Tuesday, 20 December 2011

Nigeria’s problem is an issue of sibling rivalry — Modupe Oduyoye





MODUPE ODUYOYE, a linguists, is a retired Literature Secretary, Christian Council of Nigeria, and for 10 years, Consultant on Literature Project for Christian- Muslim Relationship in Africa. This author of several books, heads SEFER Books Ltd, a publishing house in Lagos. In a chat with OMIKO AWA, recently, he talks about books and other issues affecting the society.


Background 
   I studied English language, Latin and History at the University College, Ibadan, from 1954 to 58.  I actually applied for Special Physics, but was admitted for the Arts, which I ended up studying for 4years. And upon graduation, I taught English language, English literature, Latin and History at Ibadan Boys High School for 5yrs, during which I became the general secretary of Christian Movement of Nigeria and also the travelling secretary. While acting in that capacity, the president Prof, Idowu advised I study Theology, which took me to Yale Divinity School from 1963 to 66. My background followed me to the school because from 1960 to 1962, I was teaching Yoruba on part time basis for the Extra Mural Department of University of Ibadan while still with Ibadan Boys High School, to Yoruba non-native speakers, and the questions they raised made me to unwound what I know of the Yoruba culture, of which years of studying and teaching English literature and English History was distancing it from me. In one of the days, I was teaching the US-Peace Corps Yoruba, Dr. Williamson who had just returned from Yale with his doctoral in Linguistics requested to sit at the back of my class and after listening to my lecture asked of the books I used for my notes. I said, ‘I write them myself and he said since I’m ready to go to Yale, I should go and see Prof. Block of the Department of Linguistics when I get there.  On getting to the school, I did as instructed by Dr. Williamson; met the professor and registered some courses.

But you never studied Yoruba why were you teaching it?
   Now, this theory of things must be studied in school to be practised is very strange. Please, where did Bill Gate studied computer; who taught the first architect, architecture; or the first medical doctor medicine… who? In CMS schools in Yoruba land in Nigeria, you are taught English and Yoruba sponsored Studies. Ajayi Crowther took part in the translation of the English Bible into Yoruba and in the writing of the autographs of Yoruba and Nupe languages, he was a linguist, a Bishop and a missionary; which school taught him those languages. But, because every missionary is expected to learn the language of the people he is preaching to, he learnt them through the people.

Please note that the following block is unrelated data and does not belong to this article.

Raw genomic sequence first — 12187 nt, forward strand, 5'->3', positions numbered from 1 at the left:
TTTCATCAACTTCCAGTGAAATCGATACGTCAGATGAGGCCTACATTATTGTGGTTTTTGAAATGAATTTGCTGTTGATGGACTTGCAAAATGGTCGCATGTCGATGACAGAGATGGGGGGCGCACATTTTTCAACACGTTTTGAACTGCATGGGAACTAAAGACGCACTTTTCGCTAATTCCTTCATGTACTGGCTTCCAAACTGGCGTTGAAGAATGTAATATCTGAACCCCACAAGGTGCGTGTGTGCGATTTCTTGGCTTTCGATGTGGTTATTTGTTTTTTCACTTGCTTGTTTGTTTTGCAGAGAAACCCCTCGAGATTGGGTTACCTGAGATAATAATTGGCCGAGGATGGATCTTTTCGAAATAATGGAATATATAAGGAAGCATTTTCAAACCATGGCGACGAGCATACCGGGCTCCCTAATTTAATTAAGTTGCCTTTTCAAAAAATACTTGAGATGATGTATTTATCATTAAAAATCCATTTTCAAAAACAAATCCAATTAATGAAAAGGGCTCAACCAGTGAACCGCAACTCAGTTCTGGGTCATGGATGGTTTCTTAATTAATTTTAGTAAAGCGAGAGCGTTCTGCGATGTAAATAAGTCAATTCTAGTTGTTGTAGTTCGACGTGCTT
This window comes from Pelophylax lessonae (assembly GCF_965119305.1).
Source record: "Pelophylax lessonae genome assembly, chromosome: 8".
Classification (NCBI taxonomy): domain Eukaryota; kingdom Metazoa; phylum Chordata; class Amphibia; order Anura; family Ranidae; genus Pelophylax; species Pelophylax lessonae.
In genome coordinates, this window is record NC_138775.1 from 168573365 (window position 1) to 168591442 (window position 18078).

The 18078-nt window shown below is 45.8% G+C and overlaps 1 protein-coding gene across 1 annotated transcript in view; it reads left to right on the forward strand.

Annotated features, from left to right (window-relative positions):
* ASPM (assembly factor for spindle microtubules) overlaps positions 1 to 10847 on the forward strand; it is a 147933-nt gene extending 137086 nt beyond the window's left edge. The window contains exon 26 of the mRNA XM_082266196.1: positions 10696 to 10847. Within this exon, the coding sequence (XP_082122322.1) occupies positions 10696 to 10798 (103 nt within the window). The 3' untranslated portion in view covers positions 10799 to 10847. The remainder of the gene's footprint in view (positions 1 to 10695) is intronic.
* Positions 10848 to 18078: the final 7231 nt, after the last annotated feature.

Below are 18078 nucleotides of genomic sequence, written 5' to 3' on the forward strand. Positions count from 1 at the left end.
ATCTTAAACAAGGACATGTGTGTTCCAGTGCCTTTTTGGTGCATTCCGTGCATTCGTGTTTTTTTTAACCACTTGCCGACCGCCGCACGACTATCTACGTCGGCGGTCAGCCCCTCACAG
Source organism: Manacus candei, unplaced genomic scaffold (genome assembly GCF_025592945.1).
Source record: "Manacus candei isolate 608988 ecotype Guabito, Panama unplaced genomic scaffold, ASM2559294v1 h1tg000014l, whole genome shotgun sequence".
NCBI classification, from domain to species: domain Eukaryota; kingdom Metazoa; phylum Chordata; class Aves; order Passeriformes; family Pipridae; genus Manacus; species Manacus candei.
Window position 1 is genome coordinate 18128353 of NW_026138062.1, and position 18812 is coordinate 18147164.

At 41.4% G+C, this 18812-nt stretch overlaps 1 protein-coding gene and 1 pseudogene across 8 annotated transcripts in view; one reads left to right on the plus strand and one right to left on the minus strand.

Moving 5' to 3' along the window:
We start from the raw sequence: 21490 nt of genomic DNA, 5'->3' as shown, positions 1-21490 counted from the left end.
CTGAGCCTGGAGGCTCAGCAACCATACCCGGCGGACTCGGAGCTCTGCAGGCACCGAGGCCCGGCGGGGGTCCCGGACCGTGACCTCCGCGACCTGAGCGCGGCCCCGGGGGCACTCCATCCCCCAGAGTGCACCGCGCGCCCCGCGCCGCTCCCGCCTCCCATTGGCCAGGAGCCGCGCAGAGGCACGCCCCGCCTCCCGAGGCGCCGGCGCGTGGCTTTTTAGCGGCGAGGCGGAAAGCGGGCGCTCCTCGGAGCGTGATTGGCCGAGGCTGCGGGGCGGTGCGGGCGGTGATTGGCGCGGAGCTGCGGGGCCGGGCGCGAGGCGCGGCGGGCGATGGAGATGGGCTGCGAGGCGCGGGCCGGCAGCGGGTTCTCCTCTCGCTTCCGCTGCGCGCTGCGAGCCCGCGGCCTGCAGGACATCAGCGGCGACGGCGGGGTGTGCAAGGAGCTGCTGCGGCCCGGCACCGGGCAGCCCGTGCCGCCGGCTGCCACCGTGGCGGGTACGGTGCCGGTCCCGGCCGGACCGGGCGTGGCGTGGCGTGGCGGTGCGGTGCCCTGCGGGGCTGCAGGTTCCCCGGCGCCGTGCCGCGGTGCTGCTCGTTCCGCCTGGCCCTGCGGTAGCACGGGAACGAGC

Why special interest in Yoruba language and Yoruba names?
   One, because I’m a Yoruba.  Secondly, to make it easier for the foreign students I was teaching to freely mingle with the locals because they have to know the people they were to dealing with.  I told them that Yoruba names are almost like a sentence, for instance Ade s’ ola, is a sentence; Awo l’ owo, is a sentence; Akin de le, is another.  So, I said wherever you hear a Yoruba name, just wait and ask for the meaning. And you will find subject, verb and object, very many times.

Why were you also interested in Greek when the language is considered dead?
    I picked up Greek because it was necessary for the study of the New Testament Bible in its original form. I started studying Latin right from 1947 in Ijebu Ode Grammar school till 1963; I was teaching it at Ibadan Boys High School. Now, it happened that the people, who propounded theories for Comparative Linguistics, were Europeans such as Sir Jones, who studied Greek and Latin in England. He was English and was posted to India as Administrative Officer, which exposed him to the people and their language.  With this situation, he began to compare Sanskrit, Greek and Latin, and finding similarities and differences of the languages, he began to give lectures on his findings, which was what we studied as theories. Knowing that these languages are interrelated, he groups them as Indo-European languages. These were the languages we were taught in Comparative Linguistics.